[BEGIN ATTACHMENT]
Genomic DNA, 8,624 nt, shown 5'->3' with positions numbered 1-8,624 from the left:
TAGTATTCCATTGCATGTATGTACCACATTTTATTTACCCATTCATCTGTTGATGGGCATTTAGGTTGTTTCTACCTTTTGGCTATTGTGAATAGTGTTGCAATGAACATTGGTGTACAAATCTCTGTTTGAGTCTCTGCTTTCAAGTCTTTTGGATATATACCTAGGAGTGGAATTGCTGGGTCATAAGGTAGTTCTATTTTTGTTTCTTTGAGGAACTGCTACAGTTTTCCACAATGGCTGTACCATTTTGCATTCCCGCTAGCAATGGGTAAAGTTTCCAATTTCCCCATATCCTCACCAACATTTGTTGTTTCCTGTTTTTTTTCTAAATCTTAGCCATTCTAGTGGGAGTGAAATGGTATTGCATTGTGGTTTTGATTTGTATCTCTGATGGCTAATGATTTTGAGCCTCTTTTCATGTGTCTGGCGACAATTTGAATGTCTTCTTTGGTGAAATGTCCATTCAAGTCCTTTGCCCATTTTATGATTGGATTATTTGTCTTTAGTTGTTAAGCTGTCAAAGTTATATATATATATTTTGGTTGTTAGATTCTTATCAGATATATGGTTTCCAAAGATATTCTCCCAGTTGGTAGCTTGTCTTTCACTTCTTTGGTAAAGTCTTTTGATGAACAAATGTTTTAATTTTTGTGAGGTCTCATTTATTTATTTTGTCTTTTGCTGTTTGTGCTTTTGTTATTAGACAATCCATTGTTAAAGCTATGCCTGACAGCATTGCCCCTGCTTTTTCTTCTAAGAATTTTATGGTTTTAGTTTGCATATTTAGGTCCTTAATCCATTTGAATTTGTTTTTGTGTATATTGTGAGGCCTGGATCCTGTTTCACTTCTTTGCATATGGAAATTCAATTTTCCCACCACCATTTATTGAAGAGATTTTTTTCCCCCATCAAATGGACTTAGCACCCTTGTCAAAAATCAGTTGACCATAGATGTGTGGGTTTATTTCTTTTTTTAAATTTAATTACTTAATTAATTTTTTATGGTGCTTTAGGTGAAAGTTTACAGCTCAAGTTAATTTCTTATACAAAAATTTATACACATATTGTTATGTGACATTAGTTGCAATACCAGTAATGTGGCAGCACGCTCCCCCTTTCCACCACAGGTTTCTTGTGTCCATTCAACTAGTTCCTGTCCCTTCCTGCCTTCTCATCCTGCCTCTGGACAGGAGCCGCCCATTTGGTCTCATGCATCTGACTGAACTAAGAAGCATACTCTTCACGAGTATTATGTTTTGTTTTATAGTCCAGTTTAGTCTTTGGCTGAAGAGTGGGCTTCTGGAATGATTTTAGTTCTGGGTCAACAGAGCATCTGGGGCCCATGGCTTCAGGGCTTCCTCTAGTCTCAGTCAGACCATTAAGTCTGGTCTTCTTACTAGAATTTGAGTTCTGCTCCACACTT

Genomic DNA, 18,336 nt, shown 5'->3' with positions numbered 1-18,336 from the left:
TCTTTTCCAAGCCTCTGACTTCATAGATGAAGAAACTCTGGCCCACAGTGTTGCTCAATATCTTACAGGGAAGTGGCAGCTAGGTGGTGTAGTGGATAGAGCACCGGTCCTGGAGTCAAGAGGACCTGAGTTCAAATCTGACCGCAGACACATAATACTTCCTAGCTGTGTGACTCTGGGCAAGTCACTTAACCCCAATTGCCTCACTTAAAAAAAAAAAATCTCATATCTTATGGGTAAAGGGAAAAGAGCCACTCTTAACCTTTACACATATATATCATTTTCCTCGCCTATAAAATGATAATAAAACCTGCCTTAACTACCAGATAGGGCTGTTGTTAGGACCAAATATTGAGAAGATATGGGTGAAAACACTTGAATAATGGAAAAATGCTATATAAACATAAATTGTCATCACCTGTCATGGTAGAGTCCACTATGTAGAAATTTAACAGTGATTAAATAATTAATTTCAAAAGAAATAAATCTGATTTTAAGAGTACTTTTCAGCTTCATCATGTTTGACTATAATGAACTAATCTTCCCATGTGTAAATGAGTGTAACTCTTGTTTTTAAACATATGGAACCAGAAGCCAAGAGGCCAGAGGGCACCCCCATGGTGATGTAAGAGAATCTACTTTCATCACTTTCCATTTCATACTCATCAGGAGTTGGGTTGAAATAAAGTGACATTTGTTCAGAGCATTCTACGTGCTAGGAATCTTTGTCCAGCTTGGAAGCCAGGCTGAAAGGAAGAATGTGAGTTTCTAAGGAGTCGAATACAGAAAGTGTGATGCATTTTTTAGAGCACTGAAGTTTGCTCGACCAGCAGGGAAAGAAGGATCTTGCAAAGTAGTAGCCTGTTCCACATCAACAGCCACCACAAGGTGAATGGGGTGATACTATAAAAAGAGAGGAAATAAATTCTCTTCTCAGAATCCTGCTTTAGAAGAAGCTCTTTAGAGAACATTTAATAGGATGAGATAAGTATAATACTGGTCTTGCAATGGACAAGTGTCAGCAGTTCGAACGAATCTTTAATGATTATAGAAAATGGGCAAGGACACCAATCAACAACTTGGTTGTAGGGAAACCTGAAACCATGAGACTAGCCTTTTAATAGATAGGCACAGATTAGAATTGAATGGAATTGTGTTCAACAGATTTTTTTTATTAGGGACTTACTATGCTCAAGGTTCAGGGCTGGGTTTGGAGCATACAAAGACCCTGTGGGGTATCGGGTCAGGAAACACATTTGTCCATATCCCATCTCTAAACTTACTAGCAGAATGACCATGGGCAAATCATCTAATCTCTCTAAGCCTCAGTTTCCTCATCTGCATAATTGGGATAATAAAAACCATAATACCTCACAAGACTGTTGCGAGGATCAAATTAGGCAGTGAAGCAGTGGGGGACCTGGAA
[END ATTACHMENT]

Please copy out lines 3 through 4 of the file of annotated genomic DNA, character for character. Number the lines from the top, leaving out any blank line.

Genomic DNA, 18,336 nt, shown 5'->3' with positions numbered 1-18,336 from the left:
TCTTTTCCAAGCCTCTGACTTCATAGATGAAGAAACTCTGGCCCACAGTGTTGCTCAATATCTTACAGGGAAGTGGCAGCTAGGTGGTGTAGTGGATAGAGCACCGGTCCTGGAGTCAAGAGGACCTGAGTTCAAATCTGACCGCAGACACATAATACTTCCTAGCTGTGTGACTCTGGGCAAGTCACTTAACCCCAATTGCCTCACTTAAAAAAAAAAAATCTCATATCTTATGGGTAAAGGGAAAAGAGCCACTCTTAACCTTTACACATATATATCATTTTCCTCGCCTATAAAATGATAATAAAACCTGCCTTAACTACCAGATAGGGCTGTTGTTAGGACCAAATATTGAGAAGATATGGGTGAAAACACTTGAATAATGGAAAAATGCTATATAAACATAAATTGTCATCACCTGTCATGGTAGAGTCCACTATGTAGAAATTTAACAGTGATTAAATAATTAATTTCAAAAGAAATAAATCTGATTTTAAGAGTACTTTTCAGCTTCATCATGTTTGACTATAATGAACTAATCTTCCCATGTGTAAATGAGTGTAACTCTTGTTTTTAAACATATGGAACCAGAAGCCAAGAGGCCAGAGGGCACCCCCATGGTGATGTAAGAGAATCTACTTTCATCACTTTCCATTTCATACTCATCAGGAGTTGGGTTGAAATAAAGTGACATTTGTTCAGAGCATTCTACGTGCTAGGAATCTTTGTCCAGCTTGGAAGCCAGGCTGAAAGGAAGAATGTGAGTTTCTAAGGAGTCGAATACAGAAAGTGTGATGCATTTTTTAGAGCACTGAAGTTTGCTCGACCAGCAGGGAAAGAAGGATCTTGCAAAGTAGTAGCCTGTTCCACATCAACAGCCACCACAAGGTGAATGGGGTGATACTATAAAAAGAGAGGAAATAAATTCTCTTCTCAGAATCCTGCTTTAGAAGAAGCTCTTTAGAGAACATTTAATAGGATGAGATAAGTATAATACTGGTCTTGCAATGGACAAGTGTCAGCAGTTCGAACGAATCTTTAATGATTATAGAAAATGGGCAAGGACACCAATCAACAACTTGGTTGTAGGGAAACCTGAAACCATGAGACTAGCCTTTTAATAGATAGGCACAGATTAGAATTGAATGGAATTGTGTTCAACAGATTTTTTTTATTAGGGACTTACTATGCTCAAGGTTCAGGGCTGGGTTTGGAGCATACAAAGACCCTGTGGGGTATCGGGTCAGGAAACACATTTGTCCATATCCCATCTCTAAACTTACTAGCAGAATGACCATGGGCAAATCATCTAATCTCTCTAAGCCTCAGTTTCCTCATCTGCATAATTGGGATAATAAAAACCATAATACCTCACAAGACTGTTGCGAGGATCAAATTAGGCAGTGAAGCAGTGGGGGACCTGGAA